Thursday, August 17, 2006

Writing Exercises

Thanks to all of you who wrote in with suggestions for writing exercises! I've accumulated a very diverse and interesting batch from online research and from your comments. I'm going to try them out. I've put together a list of what I think are ten promising exercises, some of which are adaptable to both poetry and fiction.

1. Choose a story or poem you wrote in the past and rewrite it from a different character or persona’s point of view.

2. Were you ever rushed to the hospital? Write about that, whether it be narrative or imagistic - it's a context rife with tension. Then write about it from the person who accompanied you and/or describe the waiting room experience.

3. Take one of your characters (or yourself) and write a scene of that person getting ready for their own 80th birthday. What are they thinking about? How do they feel about the situation? How do they feel physically? What age do they feel inside? (Thanks to Marnie for this one, it's worked well for me)

4. Pick an object, a found object, anything around you, and write about it for 20 minutes without stopping. (Thanks Todd)

5. Write about the most embarrassing thing that happened to you (or to a friend if you can't think of anything) in high school. Try it in first person, then third.

6. Write about everything you knew about sex and death at age 14. (Thanks Hugh! that sounds like a fun one)

7. Generate a list of 5 words (randomly from the dictionary if you want to be objective), then pick an emotional theme and write a scene or poem using the combination. I find this one inevitably effective.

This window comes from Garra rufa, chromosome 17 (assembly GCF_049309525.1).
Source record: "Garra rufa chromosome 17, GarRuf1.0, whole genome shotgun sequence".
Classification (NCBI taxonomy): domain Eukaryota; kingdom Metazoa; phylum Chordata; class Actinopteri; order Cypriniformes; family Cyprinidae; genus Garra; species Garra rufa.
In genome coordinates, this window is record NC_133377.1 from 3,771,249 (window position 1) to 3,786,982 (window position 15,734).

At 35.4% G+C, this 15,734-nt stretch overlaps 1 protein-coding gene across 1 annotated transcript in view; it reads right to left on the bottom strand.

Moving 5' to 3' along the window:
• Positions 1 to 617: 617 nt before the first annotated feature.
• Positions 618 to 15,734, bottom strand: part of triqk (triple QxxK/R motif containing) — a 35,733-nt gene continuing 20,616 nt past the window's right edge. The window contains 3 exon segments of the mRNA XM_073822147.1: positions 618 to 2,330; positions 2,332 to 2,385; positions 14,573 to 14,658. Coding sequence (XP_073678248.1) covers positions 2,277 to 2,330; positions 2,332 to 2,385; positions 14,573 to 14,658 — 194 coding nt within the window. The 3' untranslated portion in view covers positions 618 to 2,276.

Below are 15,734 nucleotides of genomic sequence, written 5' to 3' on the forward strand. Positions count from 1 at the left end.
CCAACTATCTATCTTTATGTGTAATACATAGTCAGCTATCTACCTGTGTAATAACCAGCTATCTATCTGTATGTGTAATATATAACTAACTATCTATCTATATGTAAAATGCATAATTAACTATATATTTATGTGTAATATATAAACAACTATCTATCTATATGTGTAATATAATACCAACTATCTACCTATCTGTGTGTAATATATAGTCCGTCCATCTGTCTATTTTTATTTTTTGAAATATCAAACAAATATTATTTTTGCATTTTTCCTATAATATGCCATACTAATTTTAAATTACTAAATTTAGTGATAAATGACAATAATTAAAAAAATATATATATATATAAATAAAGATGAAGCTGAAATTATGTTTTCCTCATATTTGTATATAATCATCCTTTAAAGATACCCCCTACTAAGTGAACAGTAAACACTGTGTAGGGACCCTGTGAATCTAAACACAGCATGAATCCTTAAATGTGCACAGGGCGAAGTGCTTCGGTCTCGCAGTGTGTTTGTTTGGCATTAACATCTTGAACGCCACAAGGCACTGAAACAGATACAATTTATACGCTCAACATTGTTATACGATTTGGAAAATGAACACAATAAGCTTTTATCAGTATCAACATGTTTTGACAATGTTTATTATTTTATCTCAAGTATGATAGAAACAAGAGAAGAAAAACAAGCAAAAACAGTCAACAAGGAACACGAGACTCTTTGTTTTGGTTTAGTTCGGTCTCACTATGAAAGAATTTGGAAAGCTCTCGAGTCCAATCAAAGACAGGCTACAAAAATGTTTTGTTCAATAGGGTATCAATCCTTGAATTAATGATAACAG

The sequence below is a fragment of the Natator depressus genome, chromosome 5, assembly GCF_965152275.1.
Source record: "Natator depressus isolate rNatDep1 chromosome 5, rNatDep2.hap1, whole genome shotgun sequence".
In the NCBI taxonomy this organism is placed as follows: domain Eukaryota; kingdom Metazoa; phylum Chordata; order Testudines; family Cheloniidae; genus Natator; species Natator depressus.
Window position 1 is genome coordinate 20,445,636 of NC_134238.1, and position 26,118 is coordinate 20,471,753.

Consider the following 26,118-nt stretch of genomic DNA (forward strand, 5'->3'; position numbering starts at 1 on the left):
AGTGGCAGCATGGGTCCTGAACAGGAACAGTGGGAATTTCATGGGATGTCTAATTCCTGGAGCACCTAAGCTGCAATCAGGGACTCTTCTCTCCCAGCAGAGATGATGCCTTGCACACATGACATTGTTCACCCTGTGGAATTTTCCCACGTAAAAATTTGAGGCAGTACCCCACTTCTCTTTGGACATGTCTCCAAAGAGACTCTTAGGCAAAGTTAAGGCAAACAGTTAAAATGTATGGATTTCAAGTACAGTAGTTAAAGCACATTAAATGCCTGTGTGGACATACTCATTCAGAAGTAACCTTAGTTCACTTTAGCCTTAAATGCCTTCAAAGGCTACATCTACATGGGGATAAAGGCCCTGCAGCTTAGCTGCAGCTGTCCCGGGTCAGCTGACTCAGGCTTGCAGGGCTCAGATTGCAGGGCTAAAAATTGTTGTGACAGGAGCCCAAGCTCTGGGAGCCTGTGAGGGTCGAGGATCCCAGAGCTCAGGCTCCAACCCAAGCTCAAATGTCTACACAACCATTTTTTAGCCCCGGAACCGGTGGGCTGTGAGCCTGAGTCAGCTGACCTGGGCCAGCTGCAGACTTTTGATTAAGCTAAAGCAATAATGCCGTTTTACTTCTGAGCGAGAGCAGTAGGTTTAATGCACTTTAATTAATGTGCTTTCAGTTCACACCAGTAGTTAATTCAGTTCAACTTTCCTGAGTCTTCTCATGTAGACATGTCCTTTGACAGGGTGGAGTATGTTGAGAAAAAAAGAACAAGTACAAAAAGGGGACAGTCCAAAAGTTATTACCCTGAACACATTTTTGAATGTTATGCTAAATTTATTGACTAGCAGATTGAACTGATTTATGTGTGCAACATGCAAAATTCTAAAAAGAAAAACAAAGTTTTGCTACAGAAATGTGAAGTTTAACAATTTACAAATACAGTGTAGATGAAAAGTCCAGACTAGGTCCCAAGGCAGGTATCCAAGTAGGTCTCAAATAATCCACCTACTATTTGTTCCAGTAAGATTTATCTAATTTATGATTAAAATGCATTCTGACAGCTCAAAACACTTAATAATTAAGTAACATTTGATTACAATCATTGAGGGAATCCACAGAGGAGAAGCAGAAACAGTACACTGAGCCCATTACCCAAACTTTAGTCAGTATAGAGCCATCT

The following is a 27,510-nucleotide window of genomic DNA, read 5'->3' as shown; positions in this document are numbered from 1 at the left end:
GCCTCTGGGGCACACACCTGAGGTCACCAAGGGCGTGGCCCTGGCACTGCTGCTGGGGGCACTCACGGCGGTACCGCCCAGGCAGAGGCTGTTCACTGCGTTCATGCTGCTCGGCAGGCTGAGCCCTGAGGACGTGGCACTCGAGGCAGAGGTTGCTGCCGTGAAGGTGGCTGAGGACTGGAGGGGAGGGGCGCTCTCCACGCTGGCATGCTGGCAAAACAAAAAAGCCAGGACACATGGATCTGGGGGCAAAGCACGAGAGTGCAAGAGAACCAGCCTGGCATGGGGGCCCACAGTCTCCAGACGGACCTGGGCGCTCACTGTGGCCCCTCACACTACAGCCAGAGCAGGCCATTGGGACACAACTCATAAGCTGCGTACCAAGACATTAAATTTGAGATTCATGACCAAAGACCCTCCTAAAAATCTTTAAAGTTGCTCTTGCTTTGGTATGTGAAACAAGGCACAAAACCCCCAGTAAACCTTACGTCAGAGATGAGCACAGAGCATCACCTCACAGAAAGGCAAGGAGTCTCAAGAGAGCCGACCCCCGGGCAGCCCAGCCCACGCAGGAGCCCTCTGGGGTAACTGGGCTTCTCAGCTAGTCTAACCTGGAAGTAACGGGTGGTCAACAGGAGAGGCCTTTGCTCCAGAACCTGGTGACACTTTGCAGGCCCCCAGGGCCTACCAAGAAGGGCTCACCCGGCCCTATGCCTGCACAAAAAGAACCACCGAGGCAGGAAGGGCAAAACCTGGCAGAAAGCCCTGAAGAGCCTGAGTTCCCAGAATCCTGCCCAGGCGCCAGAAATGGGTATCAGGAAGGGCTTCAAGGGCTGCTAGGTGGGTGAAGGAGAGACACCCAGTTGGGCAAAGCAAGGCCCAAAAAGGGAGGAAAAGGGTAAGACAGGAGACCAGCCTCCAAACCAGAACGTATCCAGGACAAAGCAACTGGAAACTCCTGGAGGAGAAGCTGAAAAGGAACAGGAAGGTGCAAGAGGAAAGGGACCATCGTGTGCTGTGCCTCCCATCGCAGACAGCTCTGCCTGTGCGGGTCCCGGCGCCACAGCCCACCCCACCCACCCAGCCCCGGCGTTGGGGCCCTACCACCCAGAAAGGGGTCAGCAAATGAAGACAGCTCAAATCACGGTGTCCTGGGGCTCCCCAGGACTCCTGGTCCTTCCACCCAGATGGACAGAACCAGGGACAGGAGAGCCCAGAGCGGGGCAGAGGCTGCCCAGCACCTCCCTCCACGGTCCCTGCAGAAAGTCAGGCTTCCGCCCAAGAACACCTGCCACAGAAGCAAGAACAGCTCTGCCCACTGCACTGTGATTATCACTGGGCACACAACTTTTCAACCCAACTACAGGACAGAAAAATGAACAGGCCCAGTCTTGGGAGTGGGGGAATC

8. Slow motion writing – pick an action (drowning, falling asleep, sweeping floor, catching a ball, etc.), slow down the description of it, write each moment by moment – good to get you focussed on sensory details. (credit to bloglily for this one)

9. Describe one of your character’s bedroom (or your own) – messy, neat, what does it say about them, activities, furniture, colours, fabrics, objects, etc. A good way to get to know a character.

10. Take the first and last line of a poem or story by someone else and write your own in between. When you're done, you can either keep or abandon the initial first and last line; I recommend omitting the recycled opening and closing lines. This is a popular exercise with poets, and thanks to Brenda for suggesting it.

Okay folks, I want everyone to try one of these every day! If only I could take my own advice...



At 11:07 a.m., Blogger lucette said...

I am so planning on borrowing some of these for my class (not to mention for myself).


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